Let's capture some of why we loved Wilke so much. As one friend of his put it:

"...write up an anecdote – some story where they watched Wilke build up into righteous anger when reporting a story... or ironing out a crease in the fabric of the Journal bureau... And someone should talk about him tearing up when he described taking his kid to college…..Or when he became nearly inconsolable when the anthrax story came back and cost him two fantastic seats at the Nats-Mets game. Describe a time he filled in for people, picked up their loads for them, counseled them, slipped them incredible sources, shared bylines... that will keep him alive and you (and the rest of us) afloat."

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A tough man without hard edges

The thing about John Wilke that was hardest to understand was how such hard-edged journalism could come from a man without a single hard edge in his personality. To my knowledge, nobody disliked Wilke, not even a little—and not even the people he poked in his stories. This in spite of the fact that he knew perfectly well how to be tough.

But, upon reflection, as I write this, it’s not so hard to understand after all. John was the most fair and honest reporter I ever dealt with. As his editor and his bureau chief, I never once got a call from anybody saying they had a grievance with the way John did a story. For somebody who did stories that dealt with such sensitive subjects, and that had such impact, that is a truly amazing thing.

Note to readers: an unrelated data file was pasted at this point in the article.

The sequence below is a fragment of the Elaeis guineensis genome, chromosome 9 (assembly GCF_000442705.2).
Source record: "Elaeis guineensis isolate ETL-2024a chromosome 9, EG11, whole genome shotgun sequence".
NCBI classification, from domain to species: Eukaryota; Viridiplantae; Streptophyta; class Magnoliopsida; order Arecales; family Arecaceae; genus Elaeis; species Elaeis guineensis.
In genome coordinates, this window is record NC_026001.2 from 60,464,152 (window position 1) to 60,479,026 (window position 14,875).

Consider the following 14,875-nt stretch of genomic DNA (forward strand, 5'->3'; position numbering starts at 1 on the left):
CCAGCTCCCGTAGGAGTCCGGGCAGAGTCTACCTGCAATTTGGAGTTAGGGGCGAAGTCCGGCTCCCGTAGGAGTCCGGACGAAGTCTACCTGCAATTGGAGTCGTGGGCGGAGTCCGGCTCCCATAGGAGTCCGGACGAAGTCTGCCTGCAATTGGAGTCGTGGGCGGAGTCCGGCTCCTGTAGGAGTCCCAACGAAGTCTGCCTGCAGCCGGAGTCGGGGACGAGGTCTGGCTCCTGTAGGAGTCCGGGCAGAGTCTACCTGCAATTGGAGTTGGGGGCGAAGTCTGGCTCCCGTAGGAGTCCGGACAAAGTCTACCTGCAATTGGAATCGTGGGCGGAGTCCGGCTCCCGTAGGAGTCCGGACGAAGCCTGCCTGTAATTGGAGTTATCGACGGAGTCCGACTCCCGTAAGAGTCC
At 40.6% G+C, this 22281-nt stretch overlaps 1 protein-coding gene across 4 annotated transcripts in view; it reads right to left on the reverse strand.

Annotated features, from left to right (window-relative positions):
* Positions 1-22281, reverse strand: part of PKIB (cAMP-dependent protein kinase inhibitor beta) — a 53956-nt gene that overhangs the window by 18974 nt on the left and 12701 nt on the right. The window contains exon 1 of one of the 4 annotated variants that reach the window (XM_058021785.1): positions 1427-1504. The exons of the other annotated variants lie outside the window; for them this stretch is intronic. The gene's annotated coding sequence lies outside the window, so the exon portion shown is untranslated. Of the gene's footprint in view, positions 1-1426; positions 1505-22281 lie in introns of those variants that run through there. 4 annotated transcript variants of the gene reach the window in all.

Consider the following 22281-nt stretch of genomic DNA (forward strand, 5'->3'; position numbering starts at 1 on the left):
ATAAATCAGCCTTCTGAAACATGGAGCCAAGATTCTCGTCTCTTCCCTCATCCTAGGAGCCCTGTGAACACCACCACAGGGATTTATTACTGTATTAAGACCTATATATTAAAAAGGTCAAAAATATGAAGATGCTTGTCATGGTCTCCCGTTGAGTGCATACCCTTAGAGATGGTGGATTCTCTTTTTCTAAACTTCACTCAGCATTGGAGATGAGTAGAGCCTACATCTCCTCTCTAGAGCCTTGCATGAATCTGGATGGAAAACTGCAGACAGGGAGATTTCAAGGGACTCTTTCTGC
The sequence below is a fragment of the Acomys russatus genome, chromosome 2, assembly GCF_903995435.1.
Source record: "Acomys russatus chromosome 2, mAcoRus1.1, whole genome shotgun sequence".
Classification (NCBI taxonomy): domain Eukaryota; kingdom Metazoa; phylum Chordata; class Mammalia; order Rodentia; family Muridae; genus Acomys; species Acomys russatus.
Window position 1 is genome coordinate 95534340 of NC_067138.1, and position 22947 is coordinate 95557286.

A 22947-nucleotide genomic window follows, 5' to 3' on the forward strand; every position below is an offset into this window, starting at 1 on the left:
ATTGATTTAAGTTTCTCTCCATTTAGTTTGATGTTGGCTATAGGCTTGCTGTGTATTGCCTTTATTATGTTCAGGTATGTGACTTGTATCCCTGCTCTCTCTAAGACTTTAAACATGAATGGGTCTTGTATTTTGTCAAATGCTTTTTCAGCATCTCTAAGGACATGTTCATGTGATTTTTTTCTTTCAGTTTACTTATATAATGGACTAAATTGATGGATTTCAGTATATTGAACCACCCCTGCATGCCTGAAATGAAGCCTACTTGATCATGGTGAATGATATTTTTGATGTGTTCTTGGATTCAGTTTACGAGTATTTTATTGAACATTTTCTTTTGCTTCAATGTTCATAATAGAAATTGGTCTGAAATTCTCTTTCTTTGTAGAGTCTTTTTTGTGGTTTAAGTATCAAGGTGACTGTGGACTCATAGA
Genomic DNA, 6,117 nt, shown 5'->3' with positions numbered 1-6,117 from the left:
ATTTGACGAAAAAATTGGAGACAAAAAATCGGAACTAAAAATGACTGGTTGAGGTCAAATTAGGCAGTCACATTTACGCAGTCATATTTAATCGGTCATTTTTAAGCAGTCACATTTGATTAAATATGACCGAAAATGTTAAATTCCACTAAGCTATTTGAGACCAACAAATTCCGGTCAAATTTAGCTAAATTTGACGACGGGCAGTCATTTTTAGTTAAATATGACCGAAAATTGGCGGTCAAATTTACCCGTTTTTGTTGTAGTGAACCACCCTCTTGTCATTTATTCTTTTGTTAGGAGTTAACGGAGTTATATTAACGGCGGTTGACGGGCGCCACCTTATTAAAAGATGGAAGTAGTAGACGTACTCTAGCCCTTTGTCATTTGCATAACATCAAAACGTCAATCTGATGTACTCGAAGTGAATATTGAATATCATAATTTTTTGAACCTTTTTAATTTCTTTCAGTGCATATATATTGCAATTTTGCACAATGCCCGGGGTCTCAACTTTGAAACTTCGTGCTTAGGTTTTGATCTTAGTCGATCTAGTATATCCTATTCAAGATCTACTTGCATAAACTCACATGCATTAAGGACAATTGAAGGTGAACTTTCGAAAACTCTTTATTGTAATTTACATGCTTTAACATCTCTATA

It speaks volumes about John Wilke as a journalist. It speaks even more of him as a person. I hope he’s got the best box seats in the sky for every Red Sox game. He deserves them.

Jerry Seib

1 comment:

  1. Thank you, Jerry, for all you have done over the the last few days to move things along. I am sure there was even more than I heard about.
    How great that John had such good friends like you.
    -brother Mark